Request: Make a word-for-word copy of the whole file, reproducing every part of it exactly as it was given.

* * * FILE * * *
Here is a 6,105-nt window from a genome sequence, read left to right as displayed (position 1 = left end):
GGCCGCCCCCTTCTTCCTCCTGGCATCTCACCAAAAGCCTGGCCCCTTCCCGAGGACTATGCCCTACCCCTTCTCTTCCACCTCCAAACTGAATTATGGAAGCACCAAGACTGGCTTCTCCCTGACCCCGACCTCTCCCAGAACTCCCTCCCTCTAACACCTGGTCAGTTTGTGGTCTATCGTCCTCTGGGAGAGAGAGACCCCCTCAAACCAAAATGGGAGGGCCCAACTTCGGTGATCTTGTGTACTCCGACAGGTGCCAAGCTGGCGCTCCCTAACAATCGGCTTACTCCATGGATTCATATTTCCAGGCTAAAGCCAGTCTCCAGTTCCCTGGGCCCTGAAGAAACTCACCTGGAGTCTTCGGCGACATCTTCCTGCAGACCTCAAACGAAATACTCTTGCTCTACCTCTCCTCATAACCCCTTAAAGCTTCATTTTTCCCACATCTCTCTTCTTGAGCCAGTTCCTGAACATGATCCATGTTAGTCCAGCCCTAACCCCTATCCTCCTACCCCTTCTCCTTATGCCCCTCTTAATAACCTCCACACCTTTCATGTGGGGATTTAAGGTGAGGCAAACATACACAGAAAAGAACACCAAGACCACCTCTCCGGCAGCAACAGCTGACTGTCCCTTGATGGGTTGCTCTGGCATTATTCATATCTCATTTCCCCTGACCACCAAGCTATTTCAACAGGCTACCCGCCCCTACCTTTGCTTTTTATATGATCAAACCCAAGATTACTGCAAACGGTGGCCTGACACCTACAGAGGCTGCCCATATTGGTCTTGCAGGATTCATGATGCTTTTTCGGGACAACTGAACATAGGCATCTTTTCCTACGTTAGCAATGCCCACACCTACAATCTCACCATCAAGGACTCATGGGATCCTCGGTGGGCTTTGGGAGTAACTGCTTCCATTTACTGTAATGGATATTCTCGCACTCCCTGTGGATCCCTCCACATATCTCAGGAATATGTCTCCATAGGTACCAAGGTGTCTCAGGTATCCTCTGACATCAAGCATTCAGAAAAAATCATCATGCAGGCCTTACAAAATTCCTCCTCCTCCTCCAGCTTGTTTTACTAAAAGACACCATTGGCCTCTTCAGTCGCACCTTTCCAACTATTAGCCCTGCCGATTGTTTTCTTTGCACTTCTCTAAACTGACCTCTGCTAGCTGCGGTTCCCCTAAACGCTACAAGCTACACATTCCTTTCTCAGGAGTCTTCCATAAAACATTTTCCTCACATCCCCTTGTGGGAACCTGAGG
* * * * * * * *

Here is a 6,105-nt window from a genome sequence, read left to right as displayed (position 1 = left end):
GGCCGCCCCCTTCTTCCTCCTGGCATCTCACCAAAAGCCTGGCCCCTTCCCGAGGACTATGCCCTACCCCTTCTCTTCCACCTCCAAACTGAATTATGGAAGCACCAAGACTGGCTTCTCCCTGACCCCGACCTCTCCCAGAACTCCCTCCCTCTAACACCTGGTCAGTTTGTGGTCTATCGTCCTCTGGGAGAGAGAGACCCCCTCAAACCAAAATGGGAGGGCCCAACTTCGGTGATCTTGTGTACTCCGACAGGTGCCAAGCTGGCGCTCCCTAACAATCGGCTTACTCCATGGATTCATATTTCCAGGCTAAAGCCAGTCTCCAGTTCCCTGGGCCCTGAAGAAACTCACCTGGAGTCTTCGGCGACATCTTCCTGCAGACCTCAAACGAAATACTCTTGCTCTACCTCTCCTCATAACCCCTTAAAGCTTCATTTTTCCCACATCTCTCTTCTTGAGCCAGTTCCTGAACATGATCCATGTTAGTCCAGCCCTAACCCCTATCCTCCTACCCCTTCTCCTTATGCCCCTCTTAATAACCTCCACACCTTTCATGTGGGGATTTAAGGTGAGGCAAACATACACAGAAAAGAACACCAAGACCACCTCTCCGGCAGCAACAGCTGACTGTCCCTTGATGGGTTGCTCTGGCATTATTCATATCTCATTTCCCCTGACCACCAAGCTATTTCAACAGGCTACCCGCCCCTACCTTTGCTTTTTATATGATCAAACCCAAGATTACTGCAAACGGTGGCCTGACACCTACAGAGGCTGCCCATATTGGTCTTGCAGGATTCATGATGCTTTTTCGGGACAACTGAACATAGGCATCTTTTCCTACGTTAGCAATGCCCACACCTACAATCTCACCATCAAGGACTCATGGGATCCTCGGTGGGCTTTGGGAGTAACTGCTTCCATTTACTGTAATGGATATTCTCGCACTCCCTGTGGATCCCTCCACATATCTCAGGAATATGTCTCCATAGGTACCAAGGTGTCTCAGGTATCCTCTGACATCAAGCATTCAGAAAAAATCATCATGCAGGCCTTACAAAATTCCTCCTCCTCCTCCAGCTTGTTTTACTAAAAGACACCATTGGCCTCTTCAGTCGCACCTTTCCAACTATTAGCCCTGCCGATTGTTTTCTTTGCACTTCTCTAAACTGACCTCTGCTAGCTGCGGTTCCCCTAAACGCTACAAGCTACACATTCCTTTCTCAGGAGTCTTCCATAAAACATTTTCCTCACATCCCCTTGTGGGAACCTGAGG